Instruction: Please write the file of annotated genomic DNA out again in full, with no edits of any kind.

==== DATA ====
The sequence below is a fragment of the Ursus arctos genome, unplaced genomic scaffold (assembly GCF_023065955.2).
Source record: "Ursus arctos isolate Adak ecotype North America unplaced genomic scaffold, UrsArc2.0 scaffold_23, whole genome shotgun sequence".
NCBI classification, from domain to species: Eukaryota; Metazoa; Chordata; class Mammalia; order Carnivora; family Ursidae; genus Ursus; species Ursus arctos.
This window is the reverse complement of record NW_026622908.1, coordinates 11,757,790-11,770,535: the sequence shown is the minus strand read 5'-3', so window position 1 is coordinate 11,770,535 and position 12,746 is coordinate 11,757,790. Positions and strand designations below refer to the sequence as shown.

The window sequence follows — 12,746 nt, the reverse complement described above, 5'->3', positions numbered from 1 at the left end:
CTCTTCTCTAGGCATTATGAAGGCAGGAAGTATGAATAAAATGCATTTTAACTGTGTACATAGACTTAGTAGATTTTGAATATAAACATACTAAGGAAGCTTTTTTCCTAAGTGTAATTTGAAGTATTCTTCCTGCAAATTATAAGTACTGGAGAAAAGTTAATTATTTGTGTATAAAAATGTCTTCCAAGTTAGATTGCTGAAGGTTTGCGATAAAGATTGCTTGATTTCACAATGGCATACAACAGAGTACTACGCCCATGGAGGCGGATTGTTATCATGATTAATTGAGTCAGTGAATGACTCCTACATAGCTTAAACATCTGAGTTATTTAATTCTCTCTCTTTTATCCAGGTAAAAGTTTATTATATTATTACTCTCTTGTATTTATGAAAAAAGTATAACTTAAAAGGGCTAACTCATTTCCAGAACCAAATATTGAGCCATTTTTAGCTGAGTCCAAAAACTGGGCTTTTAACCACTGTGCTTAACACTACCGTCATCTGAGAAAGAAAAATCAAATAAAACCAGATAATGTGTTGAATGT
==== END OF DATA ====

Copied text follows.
The sequence below is a fragment of the Ursus arctos genome, unplaced genomic scaffold (assembly GCF_023065955.2).
Source record: "Ursus arctos isolate Adak ecotype North America unplaced genomic scaffold, UrsArc2.0 scaffold_23, whole genome shotgun sequence".
NCBI classification, from domain to species: Eukaryota; Metazoa; Chordata; class Mammalia; order Carnivora; family Ursidae; genus Ursus; species Ursus arctos.
This window is the reverse complement of record NW_026622908.1, coordinates 11,757,790-11,770,535: the sequence shown is the minus strand read 5'-3', so window position 1 is coordinate 11,770,535 and position 12,746 is coordinate 11,757,790. Positions and strand designations below refer to the sequence as shown.

The window sequence follows — 12,746 nt, the reverse complement described above, 5'->3', positions numbered from 1 at the left end:
CTCTTCTCTAGGCATTATGAAGGCAGGAAGTATGAATAAAATGCATTTTAACTGTGTACATAGACTTAGTAGATTTTGAATATAAACATACTAAGGAAGCTTTTTTCCTAAGTGTAATTTGAAGTATTCTTCCTGCAAATTATAAGTACTGGAGAAAAGTTAATTATTTGTGTATAAAAATGTCTTCCAAGTTAGATTGCTGAAGGTTTGCGATAAAGATTGCTTGATTTCACAATGGCATACAACAGAGTACTACGCCCATGGAGGCGGATTGTTATCATGATTAATTGAGTCAGTGAATGACTCCTACATAGCTTAAACATCTGAGTTATTTAATTCTCTCTCTTTTATCCAGGTAAAAGTTTATTATATTATTACTCTCTTGTATTTATGAAAAAAGTATAACTTAAAAGGGCTAACTCATTTCCAGAACCAAATATTGAGCCATTTTTAGCTGAGTCCAAAAACTGGGCTTTTAACCACTGTGCTTAACACTACCGTCATCTGAGAAAGAAAAATCAAATAAAACCAGATAATGTGTTGAATGT